The Market Impact of FDA Incentives on Antimicrobial Development
Gary Caton, Ph.D., Associate Professor
Frank Kerins, Ph.D., Associate Professor
Lisa Yang, Ph.D., Assistant Professor
Jake Jabs College of Business & Entrepreneurship
Antimicrobials provide unique value to society and are one of the most important developments of the last century. For a number of reasons, including inappropriate use and limited new antimicrobial development, increasing antimicrobial resistance (AMR) presents significant, immediate and dire consequences for patient care, public health and security. Federal legislation has established several incentive programs to encourage pharmaceutical development: fast track designation (implemented 1988), breakthrough therapy (implemented 2012), accelerated approval (implemented 1992), and priority review (implemented 1992). To encourage antimicrobial market innovation, 2012 legislation established the Qualified Infectious Disease Product (QIDP) provision granting designated drugs priority review, five years of market exclusivity, and eligibility for fast track designation. Since 2007, priority review vouchers provide a marketable asset decreases FDA review times. The objective of this research is to evaluate the efficacy of government anti-infective incentive programs through market valuation changes around program events.
The objective of federal incentive programs is to encourage development of desired pharmaceuticals. For example, the identified intent of the QIDP designation is to create significant financial incentives for the development of novel antimicrobials. The principal aim of this work is to assess if regulatory incentives have impact on the market value of firms developing anti-infectives, thereby having impact of the rate of drug innovation. Drug development and discovery is typically a very long and expensive process, often taking over ten years and many tens of millions of dollars to develop one approved drug. Biopharma firms have the incentive to pursue the development of products that have a high probability of approval and large markets, and little incentive to develop products with a low probability of approval or small markets.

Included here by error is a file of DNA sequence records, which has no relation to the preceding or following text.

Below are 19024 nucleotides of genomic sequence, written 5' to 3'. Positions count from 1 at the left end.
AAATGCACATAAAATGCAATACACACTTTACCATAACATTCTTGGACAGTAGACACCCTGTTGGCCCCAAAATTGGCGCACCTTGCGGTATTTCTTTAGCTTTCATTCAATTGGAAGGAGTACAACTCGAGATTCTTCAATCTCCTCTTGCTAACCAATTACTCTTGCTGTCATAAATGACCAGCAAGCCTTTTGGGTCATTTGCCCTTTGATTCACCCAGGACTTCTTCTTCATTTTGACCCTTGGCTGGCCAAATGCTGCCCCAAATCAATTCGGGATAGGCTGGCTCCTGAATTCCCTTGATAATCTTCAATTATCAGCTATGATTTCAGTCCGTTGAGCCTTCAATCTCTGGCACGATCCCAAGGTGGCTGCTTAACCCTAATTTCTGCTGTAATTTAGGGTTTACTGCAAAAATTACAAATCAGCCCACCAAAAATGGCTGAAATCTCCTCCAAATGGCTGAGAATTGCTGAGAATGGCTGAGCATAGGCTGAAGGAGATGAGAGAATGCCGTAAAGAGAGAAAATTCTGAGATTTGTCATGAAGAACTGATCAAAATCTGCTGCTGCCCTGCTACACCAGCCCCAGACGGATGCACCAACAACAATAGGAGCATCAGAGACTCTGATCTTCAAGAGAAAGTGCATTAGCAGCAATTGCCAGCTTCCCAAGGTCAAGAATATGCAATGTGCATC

Our hypothesis is that the federal incentives do not materially affect the market value of the firm developing the anti-infective. If, for example, the QIDP financial incentives are material, there will be a positive market reaction to the price of the stock. No market reaction at the announcement indicates either that the incentives provided by the designation are not sufficiently material to affect firm value or that the market does not recognize the value of the incentives created. Existing studies on biopharma innovation examine the efficacy of policy by evaluating the changes in level of drug development (e.g., Outterson et. al. (2015)). The proposed study looks at market reactions to qualifying for an incentive program. The incentives created by these incentives should have immediate impact on the value of the developing firm if the incentives are material. This analysis will have clear implications for the efficacy of regulation encouraging product development.
Significance of the Project
This research examines valuation effects for firms developing pharmaceuticals for which the developing firm has applied for and received designation under federal pharmaceutical incentive programs, with particular focus on anti-infective development. If the incentive programs increase the financial viability of novel new pharmaceuticals by providing priority review, a period of market exclusivity, and potential for fast track status, or other incentives, then at least some of the value of those provisions should be imputed into the stock price of the sponsoring firm around the announcement of the incentive designation. This work will provide a measure of the efficacy of regulation intended to encourage development of products identified as beneficial by federal legislators, an objective central to IRAEA’s mission.